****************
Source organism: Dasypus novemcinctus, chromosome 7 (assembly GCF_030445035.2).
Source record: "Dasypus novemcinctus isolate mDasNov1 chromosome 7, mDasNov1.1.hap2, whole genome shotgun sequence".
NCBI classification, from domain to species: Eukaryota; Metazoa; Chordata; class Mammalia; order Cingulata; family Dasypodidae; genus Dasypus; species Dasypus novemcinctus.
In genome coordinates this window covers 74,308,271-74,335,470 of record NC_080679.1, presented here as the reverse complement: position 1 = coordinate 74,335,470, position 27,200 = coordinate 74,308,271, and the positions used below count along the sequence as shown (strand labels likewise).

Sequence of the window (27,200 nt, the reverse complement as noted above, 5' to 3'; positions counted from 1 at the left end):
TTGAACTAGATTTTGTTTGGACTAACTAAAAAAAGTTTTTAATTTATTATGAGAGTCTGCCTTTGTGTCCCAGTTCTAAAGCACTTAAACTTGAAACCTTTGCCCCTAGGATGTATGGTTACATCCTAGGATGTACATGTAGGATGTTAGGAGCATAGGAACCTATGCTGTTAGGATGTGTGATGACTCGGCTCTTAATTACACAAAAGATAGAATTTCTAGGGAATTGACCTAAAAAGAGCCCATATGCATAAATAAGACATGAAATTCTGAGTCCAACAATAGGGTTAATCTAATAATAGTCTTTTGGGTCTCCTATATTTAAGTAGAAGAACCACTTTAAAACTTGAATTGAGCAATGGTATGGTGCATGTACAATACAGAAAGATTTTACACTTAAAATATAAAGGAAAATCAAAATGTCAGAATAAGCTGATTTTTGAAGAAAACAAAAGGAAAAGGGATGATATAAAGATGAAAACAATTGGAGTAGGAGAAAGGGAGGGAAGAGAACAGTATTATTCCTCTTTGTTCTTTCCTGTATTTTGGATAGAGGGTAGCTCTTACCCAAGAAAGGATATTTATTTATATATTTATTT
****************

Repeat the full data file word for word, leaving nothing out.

Source organism: Dasypus novemcinctus, chromosome 7 (assembly GCF_030445035.2).
Source record: "Dasypus novemcinctus isolate mDasNov1 chromosome 7, mDasNov1.1.hap2, whole genome shotgun sequence".
NCBI classification, from domain to species: Eukaryota; Metazoa; Chordata; class Mammalia; order Cingulata; family Dasypodidae; genus Dasypus; species Dasypus novemcinctus.
In genome coordinates this window covers 74,308,271-74,335,470 of record NC_080679.1, presented here as the reverse complement: position 1 = coordinate 74,335,470, position 27,200 = coordinate 74,308,271, and the positions used below count along the sequence as shown (strand labels likewise).

Sequence of the window (27,200 nt, the reverse complement as noted above, 5' to 3'; positions counted from 1 at the left end):
TTGAACTAGATTTTGTTTGGACTAACTAAAAAAAGTTTTTAATTTATTATGAGAGTCTGCCTTTGTGTCCCAGTTCTAAAGCACTTAAACTTGAAACCTTTGCCCCTAGGATGTATGGTTACATCCTAGGATGTACATGTAGGATGTTAGGAGCATAGGAACCTATGCTGTTAGGATGTGTGATGACTCGGCTCTTAATTACACAAAAGATAGAATTTCTAGGGAATTGACCTAAAAAGAGCCCATATGCATAAATAAGACATGAAATTCTGAGTCCAACAATAGGGTTAATCTAATAATAGTCTTTTGGGTCTCCTATATTTAAGTAGAAGAACCACTTTAAAACTTGAATTGAGCAATGGTATGGTGCATGTACAATACAGAAAGATTTTACACTTAAAATATAAAGGAAAATCAAAATGTCAGAATAAGCTGATTTTTGAAGAAAACAAAAGGAAAAGGGATGATATAAAGATGAAAACAATTGGAGTAGGAGAAAGGGAGGGAAGAGAACAGTATTATTCCTCTTTGTTCTTTCCTGTATTTTGGATAGAGGGTAGCTCTTACCCAAGAAAGGATATTTATTTATATATTTATTT